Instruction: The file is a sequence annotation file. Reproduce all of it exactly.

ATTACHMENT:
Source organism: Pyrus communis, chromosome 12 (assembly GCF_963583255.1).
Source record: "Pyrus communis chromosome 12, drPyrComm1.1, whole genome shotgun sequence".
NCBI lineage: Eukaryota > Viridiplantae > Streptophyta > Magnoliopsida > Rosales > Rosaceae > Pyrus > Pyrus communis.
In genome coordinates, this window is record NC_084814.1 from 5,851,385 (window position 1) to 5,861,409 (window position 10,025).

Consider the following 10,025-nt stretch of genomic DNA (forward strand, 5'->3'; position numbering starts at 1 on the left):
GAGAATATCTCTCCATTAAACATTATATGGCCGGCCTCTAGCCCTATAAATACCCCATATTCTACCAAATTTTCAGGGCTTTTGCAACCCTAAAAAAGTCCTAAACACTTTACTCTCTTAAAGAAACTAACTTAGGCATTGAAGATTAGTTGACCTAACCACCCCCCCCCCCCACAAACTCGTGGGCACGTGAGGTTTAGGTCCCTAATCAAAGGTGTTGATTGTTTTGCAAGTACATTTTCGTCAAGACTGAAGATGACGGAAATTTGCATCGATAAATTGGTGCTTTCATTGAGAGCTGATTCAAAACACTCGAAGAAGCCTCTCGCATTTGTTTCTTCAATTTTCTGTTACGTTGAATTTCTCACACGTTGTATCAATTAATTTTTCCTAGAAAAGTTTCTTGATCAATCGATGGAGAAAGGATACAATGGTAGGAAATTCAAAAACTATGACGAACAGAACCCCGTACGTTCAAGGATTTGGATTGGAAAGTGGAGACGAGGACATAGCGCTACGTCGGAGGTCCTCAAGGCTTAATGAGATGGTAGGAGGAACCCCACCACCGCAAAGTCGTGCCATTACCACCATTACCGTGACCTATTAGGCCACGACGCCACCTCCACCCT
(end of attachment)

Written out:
Source organism: Pyrus communis, chromosome 12 (assembly GCF_963583255.1).
Source record: "Pyrus communis chromosome 12, drPyrComm1.1, whole genome shotgun sequence".
NCBI lineage: Eukaryota > Viridiplantae > Streptophyta > Magnoliopsida > Rosales > Rosaceae > Pyrus > Pyrus communis.
In genome coordinates, this window is record NC_084814.1 from 5,851,385 (window position 1) to 5,861,409 (window position 10,025).

Consider the following 10,025-nt stretch of genomic DNA (forward strand, 5'->3'; position numbering starts at 1 on the left):
GAGAATATCTCTCCATTAAACATTATATGGCCGGCCTCTAGCCCTATAAATACCCCATATTCTACCAAATTTTCAGGGCTTTTGCAACCCTAAAAAAGTCCTAAACACTTTACTCTCTTAAAGAAACTAACTTAGGCATTGAAGATTAGTTGACCTAACCACCCCCCCCCCCCACAAACTCGTGGGCACGTGAGGTTTAGGTCCCTAATCAAAGGTGTTGATTGTTTTGCAAGTACATTTTCGTCAAGACTGAAGATGACGGAAATTTGCATCGATAAATTGGTGCTTTCATTGAGAGCTGATTCAAAACACTCGAAGAAGCCTCTCGCATTTGTTTCTTCAATTTTCTGTTACGTTGAATTTCTCACACGTTGTATCAATTAATTTTTCCTAGAAAAGTTTCTTGATCAATCGATGGAGAAAGGATACAATGGTAGGAAATTCAAAAACTATGACGAACAGAACCCCGTACGTTCAAGGATTTGGATTGGAAAGTGGAGACGAGGACATAGCGCTACGTCGGAGGTCCTCAAGGCTTAATGAGATGGTAGGAGGAACCCCACCACCGCAAAGTCGTGCCATTACCACCATTACCGTGACCTATTAGGCCACGACGCCACCTCCACCCT